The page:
1. How should I take title of real property in New York with a loved one?
If you are married, you will take title as tenants by the entirety, which gives the surviving partner on death, an undivided one-half interest in the real property by operation of law. If you are not married, the same result can occur if you take title as joint tenants with right of survivorship. This must be affirmatively stated in the deed (i.e., A & B as joint tenants with right of survivorship). If you are not married or do not affirmatively state the joint tenancy with right of survivorship, A & B would be purchasing the property as tenants in common. Each person will be taking title with an undivided one-half interest in the real property. If one of these people should die, his or her undivided half interest would be transferred to the survivor named in his or her will, or pursuant to the State's intestate statute for individuals who die without a will. The surviving owner would not take the undivided half interest by operation of law.
2. How big a structure can I build on the real property I purchased?
The bulk and height of a structure to be built on real property is governed by the zoning laws of the municipality where the real property is located. The zoning laws impose various restrictions on height and square footage of the structure. These restrictions should be reviewed before purchasing the property.
3. What is a Certificate of Occupancy?
A Certificate of Occupancy is issued by the Building Department of the municipality where the real property is located. It acknowledges that the structure was built in accordance with architectural plans filed with the Building Department and evidences that inspections were made by the Building Department to make sure that the structure was built in compliance with the plans. The issuance of the Certificate of Occupancy (commonly known as the "C.O.") indicates that the building is in compliance with the building code and zoning ordinances.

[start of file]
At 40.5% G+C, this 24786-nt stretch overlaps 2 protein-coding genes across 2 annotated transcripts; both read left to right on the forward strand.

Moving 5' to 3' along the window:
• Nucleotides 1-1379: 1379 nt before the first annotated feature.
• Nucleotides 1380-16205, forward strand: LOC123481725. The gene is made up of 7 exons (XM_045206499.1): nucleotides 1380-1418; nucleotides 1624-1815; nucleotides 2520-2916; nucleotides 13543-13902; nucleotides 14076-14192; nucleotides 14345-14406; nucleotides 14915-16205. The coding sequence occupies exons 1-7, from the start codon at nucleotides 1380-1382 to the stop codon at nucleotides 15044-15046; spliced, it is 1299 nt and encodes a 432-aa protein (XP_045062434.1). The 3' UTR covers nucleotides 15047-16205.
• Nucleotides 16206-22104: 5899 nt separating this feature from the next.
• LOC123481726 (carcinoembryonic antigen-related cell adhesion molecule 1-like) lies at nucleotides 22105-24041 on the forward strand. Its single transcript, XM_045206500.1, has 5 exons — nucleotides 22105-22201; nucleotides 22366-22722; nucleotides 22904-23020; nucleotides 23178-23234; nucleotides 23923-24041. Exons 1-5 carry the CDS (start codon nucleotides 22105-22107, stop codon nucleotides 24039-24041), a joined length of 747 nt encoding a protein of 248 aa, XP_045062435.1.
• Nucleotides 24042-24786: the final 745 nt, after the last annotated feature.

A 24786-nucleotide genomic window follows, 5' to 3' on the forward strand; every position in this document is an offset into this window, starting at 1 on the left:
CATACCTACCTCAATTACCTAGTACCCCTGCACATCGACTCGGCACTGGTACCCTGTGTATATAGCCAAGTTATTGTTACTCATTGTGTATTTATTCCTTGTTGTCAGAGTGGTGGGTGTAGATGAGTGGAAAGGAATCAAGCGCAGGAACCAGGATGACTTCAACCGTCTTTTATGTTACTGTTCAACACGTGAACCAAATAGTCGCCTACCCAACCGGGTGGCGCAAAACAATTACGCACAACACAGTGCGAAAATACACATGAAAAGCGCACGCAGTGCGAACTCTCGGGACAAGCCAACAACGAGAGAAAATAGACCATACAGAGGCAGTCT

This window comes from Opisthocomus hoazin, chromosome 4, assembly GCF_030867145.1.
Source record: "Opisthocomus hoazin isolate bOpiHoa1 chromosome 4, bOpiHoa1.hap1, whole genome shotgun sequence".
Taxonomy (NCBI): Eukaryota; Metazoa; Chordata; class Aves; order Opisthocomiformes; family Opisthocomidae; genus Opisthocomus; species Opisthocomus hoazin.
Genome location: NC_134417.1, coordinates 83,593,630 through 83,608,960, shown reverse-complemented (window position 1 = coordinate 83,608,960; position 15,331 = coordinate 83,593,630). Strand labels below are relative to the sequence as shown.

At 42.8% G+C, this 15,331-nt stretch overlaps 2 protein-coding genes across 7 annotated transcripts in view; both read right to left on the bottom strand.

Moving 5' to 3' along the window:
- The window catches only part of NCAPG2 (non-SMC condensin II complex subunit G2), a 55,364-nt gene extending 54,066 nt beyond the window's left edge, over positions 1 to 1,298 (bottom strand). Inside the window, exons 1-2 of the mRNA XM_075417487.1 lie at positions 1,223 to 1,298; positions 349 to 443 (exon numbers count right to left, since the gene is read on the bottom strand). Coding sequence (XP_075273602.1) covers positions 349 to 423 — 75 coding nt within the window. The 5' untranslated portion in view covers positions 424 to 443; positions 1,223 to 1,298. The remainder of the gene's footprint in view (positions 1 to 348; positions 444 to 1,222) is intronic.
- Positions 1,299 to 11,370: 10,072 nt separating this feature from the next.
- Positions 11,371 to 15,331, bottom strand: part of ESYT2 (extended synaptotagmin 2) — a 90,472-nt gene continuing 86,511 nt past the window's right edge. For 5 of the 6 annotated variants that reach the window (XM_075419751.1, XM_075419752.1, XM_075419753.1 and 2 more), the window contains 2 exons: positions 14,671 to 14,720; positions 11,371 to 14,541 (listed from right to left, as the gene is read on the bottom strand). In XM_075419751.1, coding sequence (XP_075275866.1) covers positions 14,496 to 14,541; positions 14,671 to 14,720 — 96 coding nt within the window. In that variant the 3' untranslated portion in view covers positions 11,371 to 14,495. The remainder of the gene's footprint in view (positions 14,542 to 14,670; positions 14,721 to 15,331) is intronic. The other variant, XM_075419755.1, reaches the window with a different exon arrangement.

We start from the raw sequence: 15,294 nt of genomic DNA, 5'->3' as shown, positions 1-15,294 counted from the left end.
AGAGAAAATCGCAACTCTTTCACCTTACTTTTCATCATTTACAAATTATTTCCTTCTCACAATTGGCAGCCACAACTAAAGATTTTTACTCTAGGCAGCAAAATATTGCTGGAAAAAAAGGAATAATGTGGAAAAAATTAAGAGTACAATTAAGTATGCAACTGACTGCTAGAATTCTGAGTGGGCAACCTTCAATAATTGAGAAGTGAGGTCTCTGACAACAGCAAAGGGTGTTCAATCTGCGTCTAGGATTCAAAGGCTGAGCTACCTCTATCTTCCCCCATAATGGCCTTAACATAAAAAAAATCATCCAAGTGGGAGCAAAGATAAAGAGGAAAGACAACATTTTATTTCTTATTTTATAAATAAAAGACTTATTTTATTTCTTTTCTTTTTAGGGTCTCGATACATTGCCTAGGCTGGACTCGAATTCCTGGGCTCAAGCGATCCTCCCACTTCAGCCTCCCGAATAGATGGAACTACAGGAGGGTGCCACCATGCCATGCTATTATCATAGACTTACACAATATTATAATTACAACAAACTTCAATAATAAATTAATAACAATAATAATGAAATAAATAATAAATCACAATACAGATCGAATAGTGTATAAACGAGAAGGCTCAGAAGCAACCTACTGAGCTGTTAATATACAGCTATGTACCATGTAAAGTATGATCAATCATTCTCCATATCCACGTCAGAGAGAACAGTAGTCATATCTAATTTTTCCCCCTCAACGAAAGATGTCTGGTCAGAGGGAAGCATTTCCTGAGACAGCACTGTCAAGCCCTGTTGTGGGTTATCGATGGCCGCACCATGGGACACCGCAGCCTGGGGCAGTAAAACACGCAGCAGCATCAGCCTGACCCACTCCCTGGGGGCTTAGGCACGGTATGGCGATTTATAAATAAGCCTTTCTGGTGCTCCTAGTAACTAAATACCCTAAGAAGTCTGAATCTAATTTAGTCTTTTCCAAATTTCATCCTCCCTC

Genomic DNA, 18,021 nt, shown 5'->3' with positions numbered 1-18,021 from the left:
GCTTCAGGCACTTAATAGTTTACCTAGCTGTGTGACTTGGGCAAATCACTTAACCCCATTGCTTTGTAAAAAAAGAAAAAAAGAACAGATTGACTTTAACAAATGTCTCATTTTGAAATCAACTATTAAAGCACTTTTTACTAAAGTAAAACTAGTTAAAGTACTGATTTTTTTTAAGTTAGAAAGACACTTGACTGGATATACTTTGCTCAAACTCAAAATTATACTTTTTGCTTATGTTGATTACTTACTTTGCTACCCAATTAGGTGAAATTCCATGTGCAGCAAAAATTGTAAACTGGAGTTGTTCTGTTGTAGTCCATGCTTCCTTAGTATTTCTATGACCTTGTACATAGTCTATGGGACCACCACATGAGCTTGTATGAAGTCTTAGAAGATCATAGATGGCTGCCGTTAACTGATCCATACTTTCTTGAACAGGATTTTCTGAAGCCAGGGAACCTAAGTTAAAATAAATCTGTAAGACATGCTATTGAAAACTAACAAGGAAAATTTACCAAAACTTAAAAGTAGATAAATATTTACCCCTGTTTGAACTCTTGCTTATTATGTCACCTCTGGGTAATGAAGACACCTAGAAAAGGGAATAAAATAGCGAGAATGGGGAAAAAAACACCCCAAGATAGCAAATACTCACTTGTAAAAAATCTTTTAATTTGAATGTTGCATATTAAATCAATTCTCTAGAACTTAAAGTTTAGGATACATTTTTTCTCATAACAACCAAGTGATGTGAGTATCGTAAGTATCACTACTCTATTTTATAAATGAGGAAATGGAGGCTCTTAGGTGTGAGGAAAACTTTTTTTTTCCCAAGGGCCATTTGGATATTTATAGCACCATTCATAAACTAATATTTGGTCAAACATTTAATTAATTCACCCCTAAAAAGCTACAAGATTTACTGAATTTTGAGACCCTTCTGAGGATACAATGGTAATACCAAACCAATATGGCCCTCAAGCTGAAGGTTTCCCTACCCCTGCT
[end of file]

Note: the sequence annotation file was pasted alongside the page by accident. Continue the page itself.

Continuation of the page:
4. What is a Mortgage Contingency Clause?
If you enter into a contract to purchase real property, the contract may be contingent upon your ability to obtain financing. This contingency is based on specific and mutually negotiated terms (i.e., the amount of the mortgage, the interest rate of the mortgage, the term of the mortgage and the amount of time necessary to obtain the mortgage). If you cannot obtain financing during this period, the contract will be terminated and the purchaser will generally receive back its down payment.
5. In New York, what is an 'on or about' closing date?
It is typical in New York real estate contracts for the closing date to reflect an "on or about" closing date. This is the closing date in the contract, but if the parties should fail to close on that date, it is not a default under the contract. Many attorneys will state to their clients that it is interpreted by the Courts that the Purchaser must close within thirty (30) days of the date of date. That is not correct. If the 'on or about' date should pass, the Seller may send what is commonly referred to as a "Time of the Essence" Letter which must set a date and time certain for a closing within a reasonable period of time from the 'on or about' date. It is commonly interpreted by the Courts that thirty (30) days from the date of the "Time of the Essence" letter is reasonable, but shorter periods have been found to be reasonable as well.